Procter & Gamble has a very high rating for Dividend Track Record (91) as the company has increased its dividend at a compound annual rate of 10.5% over the past 10 years. PG has been paying a dividend for 123 consecutive years since its incorporation in 1890 and has increased its dividend for 57 consecutive years. The company has below average ratings for Financial Stability (47) and Dividend Sustainability (37) due to its flat growth profile and its rising payout ratio. However, we think that PG is a very stable long-term dividend stock.
#19 AFLAC Inc. (NYSE:AFL)
AFLAC is one of only a handful of stocks that has a sub-rating over 80 for Dividend Track Record (93), Financial Stability (84) and Dividend Sustainability (90). Aflac has grown dividends at a compound annual rate of 16% over the past 10 years and it still has a very low payout ratio of 21.3%. The company announced a 5.7% increase in the quarterly cash dividend this year, which marks the 31st consecutive year in which the dividend has been increased.
#18 Stanley Black & Decker (NYSE:SWK)
Stanley Black & Decker currently holds the record for the longest consecutive annual and quarterly dividend payments among industrial companies listed on the New York Stock Exchange. The company has high ratings for Dividend Track Record (91) and Financial Stability (81), which is a testament to the company's stable revenue and earnings growth over the past 5 years (CARGs of 21.2% and 9.4%, respectively). SWK has delivered shareholders a 174% total return over the past five years, and it has increased its dividend at a compound annual rate of 9.4% over that period.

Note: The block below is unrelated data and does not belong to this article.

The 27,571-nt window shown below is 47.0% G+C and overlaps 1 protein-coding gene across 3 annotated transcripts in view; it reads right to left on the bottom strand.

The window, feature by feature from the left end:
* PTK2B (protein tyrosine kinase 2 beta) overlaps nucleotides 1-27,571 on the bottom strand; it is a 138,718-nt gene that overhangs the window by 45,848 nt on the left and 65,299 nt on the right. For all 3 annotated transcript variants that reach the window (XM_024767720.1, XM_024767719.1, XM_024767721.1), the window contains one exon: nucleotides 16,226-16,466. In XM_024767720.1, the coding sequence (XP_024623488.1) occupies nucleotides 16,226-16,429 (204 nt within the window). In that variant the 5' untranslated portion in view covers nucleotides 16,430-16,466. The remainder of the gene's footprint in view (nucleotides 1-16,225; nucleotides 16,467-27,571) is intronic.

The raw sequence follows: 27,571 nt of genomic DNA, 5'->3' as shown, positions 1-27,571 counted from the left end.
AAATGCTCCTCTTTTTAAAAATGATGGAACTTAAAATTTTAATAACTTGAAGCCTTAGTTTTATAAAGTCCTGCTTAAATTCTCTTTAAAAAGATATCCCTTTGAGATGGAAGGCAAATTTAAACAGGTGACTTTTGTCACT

#17 Coca-Cola Company (NYSE:KO)
Coca-Cola has paid a quarterly dividend since 1920 and has increased dividends in each of the last 50 years. Over the past 5 years, KO has steadily grown its revenues and earnings at a compound annual rate of 7.9% and 9.0%, respectively. This has led to a stable dividend growth rate of 8.1% for KO and a total stock return of 90% over that same period.
#16 Leggett & Platt (NYSE:LEG)
Leggett & Platt has increased its annual dividend for 42 consecutive years at a 13% compound average growth rate. Only 11 members of the S&P 500 have a longer string of consecutive annual dividend increases. The company has delivered shareholders a total return of 179% over the last five years and it currently pays a respectable dividend yield of 3.5%.
If you are looking to generate stable income, dividend growth investing is a great way to accomplish this goal and any one of these dividend Aristocrats would make a nice addition to your portfolio. Note that identifying good stocks is only the starting point of building a dividend portfolio and investors should pay close attention to valuation as well when deciding whether or not to buy a stock as many stocks right now are overvalued (i.e., good stocks can often trade at bad prices).
Disclosure: I am long KO, LEG, SWK. I wrote this article myself, and it expresses my own opinions. I am not receiving compensation for it (other than from Seeking Alpha). I have no business relationship with any company whose stock is mentioned in this article.